I would never continue to live in such a city.
Then, two years ago, I moved to Mumbai. This is my second monsoon. I am still asking the same questions. And yet, I haven’t left the city.
The city has a raw, magnetic charm to it. Full of magic and mayhem, Mumbai is a bustling cornucopia of ceaseless wonders. A coalescence of petrichor, the smell of seafood, salt, plastic, dust, sweat, metal, blood. If Delhi is a dustbowl of a Lynch-esque dystopia, then Mumbai is the drowned world of Ballard. Delhi is static, ancient, in no hurry. Mumbai shrugs and moves on, only finding itself repeating its own mistakes. The rains are proof. A week ago, a plane crashed in Ghatkopar. Two days ago, a bridge collapsed in Andheri. There was some hue-and-cry. And then, a lull. Like nothing had happened. BMC probably heard about it, probably not. They don’t care. Neither do the people it seems. The spirit of Mumbai is only for social media brownie points.
People have lost their lives. But there are just too many people for the city to even give a fuck.
Shrug and stay home, people. Let the rains do their thing. Because when the rains will be gone, Mumbai will start again.
There is something to be said about the frame story. When done right, it can be a magical, almost cathartic experience. Forrest Gump did that splendidly. It hinged mostly on an earnest performance by the master Tom Hanks, but the story itself, despite its various shortcomings, found its place in the hearts of thousands. Our ancient epics are all nested, frame stories, and it is no wonder that an artist reaches out to this device to tell a story. But, over-reliance on this trope can be tiring. Rajkumar Hirani clearly doesn’t get it. Or even if he does, he chooses not to act upon it.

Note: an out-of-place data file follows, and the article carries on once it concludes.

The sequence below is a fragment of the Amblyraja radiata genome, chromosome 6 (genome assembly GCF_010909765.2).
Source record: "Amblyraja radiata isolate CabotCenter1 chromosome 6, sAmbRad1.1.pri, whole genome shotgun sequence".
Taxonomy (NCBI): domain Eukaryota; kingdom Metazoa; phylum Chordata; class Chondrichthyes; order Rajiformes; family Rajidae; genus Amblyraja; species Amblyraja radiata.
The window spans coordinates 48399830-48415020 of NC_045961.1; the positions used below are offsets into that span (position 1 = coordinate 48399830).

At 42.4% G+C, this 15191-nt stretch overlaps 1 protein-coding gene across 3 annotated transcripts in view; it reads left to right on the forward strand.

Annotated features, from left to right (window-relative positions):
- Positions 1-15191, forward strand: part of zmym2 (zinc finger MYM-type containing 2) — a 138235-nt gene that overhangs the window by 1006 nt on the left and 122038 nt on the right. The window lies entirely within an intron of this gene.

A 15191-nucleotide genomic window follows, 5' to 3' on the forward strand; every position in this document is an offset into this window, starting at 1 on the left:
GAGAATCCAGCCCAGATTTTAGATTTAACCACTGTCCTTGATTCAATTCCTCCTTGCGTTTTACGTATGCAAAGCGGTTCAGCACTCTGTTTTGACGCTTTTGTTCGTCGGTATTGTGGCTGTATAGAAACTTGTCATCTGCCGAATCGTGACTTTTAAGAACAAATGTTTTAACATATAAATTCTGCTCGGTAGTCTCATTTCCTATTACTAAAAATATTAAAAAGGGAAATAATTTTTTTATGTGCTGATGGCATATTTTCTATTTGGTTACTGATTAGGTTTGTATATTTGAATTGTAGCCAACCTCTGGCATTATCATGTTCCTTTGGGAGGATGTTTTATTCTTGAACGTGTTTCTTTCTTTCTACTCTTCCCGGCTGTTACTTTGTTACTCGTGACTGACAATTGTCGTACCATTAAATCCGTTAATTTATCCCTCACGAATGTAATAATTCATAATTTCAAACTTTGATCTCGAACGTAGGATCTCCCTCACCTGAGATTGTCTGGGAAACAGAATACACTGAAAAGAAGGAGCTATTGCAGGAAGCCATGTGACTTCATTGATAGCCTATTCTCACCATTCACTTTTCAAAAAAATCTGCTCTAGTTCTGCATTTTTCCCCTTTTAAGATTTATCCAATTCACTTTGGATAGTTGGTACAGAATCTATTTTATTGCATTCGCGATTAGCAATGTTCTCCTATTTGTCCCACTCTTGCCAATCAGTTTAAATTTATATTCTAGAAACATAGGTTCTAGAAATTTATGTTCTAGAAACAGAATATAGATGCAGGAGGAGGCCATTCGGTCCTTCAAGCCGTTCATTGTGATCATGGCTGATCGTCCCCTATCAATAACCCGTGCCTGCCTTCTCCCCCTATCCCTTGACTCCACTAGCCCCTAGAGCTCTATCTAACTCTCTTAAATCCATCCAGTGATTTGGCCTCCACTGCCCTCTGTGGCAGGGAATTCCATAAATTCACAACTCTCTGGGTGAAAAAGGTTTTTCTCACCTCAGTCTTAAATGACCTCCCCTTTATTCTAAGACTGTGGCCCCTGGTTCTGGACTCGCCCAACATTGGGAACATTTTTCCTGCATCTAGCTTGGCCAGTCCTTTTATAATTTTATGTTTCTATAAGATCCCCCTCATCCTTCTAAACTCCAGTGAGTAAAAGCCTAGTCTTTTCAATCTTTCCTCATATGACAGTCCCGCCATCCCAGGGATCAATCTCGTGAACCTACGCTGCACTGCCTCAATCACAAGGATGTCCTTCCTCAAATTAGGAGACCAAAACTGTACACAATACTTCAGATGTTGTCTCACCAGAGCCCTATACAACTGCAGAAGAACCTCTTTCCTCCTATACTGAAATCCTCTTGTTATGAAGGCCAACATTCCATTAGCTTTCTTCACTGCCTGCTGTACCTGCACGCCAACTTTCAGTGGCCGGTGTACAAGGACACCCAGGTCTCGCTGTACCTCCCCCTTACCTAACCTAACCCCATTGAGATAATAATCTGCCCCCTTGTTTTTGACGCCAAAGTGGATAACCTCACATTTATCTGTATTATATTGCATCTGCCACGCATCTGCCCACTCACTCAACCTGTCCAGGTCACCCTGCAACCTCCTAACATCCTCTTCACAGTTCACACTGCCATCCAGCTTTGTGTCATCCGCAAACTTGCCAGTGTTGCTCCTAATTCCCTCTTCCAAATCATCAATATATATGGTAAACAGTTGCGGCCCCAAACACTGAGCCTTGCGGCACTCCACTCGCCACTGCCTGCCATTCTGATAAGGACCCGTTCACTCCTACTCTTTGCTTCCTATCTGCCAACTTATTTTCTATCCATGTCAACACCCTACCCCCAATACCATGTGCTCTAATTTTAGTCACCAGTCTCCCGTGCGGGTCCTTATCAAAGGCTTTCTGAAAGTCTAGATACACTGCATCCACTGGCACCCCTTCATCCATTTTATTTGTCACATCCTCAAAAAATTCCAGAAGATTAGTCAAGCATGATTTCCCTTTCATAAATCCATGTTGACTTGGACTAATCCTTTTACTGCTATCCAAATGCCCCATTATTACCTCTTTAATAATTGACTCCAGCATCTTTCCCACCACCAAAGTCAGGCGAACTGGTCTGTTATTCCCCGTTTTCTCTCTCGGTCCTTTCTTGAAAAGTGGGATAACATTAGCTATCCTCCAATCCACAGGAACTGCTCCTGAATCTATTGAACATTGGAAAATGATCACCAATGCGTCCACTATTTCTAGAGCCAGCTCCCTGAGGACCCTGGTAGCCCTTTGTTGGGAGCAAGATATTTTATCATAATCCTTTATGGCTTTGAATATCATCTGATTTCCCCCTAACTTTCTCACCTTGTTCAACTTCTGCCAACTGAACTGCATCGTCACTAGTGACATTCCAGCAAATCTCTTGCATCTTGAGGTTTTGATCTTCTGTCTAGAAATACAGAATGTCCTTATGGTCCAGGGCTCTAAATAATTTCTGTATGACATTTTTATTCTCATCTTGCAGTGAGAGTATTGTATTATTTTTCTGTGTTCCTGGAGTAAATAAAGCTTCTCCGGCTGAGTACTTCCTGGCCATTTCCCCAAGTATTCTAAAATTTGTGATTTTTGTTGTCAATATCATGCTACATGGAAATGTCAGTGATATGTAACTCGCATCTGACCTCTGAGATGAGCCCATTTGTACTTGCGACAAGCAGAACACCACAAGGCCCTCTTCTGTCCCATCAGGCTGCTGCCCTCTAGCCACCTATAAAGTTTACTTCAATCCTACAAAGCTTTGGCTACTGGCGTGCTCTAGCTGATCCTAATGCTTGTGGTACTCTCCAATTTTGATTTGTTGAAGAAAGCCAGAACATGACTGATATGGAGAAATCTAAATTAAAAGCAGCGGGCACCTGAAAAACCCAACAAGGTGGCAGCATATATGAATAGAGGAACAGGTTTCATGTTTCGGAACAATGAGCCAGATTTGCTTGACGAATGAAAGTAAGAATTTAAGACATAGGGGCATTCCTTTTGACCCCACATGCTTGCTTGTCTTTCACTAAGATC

“Sanju” is far from a biopic. We are now stuck in a vicious circle of calling almost every Bollywood biopic a hagiography because Indian filmmakers don’t know any better. With the exception of Paan Singh Tomar, we haven’t really seen a truly great biopic here, and Sanju doesn’t fill that vast, gaping crevice either. With a towering figure like Sanjay freakin’ Dutt as a subject, you have a treasure trove of information to handle, and yet you play it safe by making a needlessly romanticized, overwrought film, which is riddled with platitudes. Real characters are erased, facts are glossed over, and by the end, the film feels like it is trying to absolve Dutt of all the guilt, rather than tell an engaging story. In ‘Sanju’, everyone is blamed for Sanjay Dutt’s failings, except Sanjay Dutt himself.
Which brings me back to the point of the frame story. Hirani employed this device to some effect in ‘3 Idiots’ and it worked. Largely because that film was entirely fictional. In a fictional narrative, many misgivings of a story can easily be attributed to creative liberties and no one would bat an eye. It works in literature; books allow breathing space for both characters and story. In a movie, you only have so much time.
Sticking to the same, cozy schtick when you have a biography to tell is lazy writing. And when the subject of your own biopic is narrating the incidents to a fictional biographer, you can’t expect to have an honest account of everything. One might ask, “Goodfellas” was also a biopic, narrated by the person it was based on. I say, “Goodfellas,” told it as it is, leaving the audience to make judgments of their own. It laid bare the mob life, never glorifying it. “Sanju” does exactly the opposite. In the end, it becomes so busy in blaming others for the protagonist’s failings, that it forgets to tell a good story. Sanjay Dutt’s failings are brushed aside, and genuine facts sandwiched between two melodramatic story arcs — one, that of a father-son relationship, and the other of friendship. The film feels patched together from anecdotes, and the struggle to shoe-horn a theme, that of “kuchh to log kahenge”, is vulgarly evident.
Every frame of the film reeking of privilege and nepotism, “Sanju” is a story of a man patting his friend on his back for his wrongdoings and saying ‘there, there.’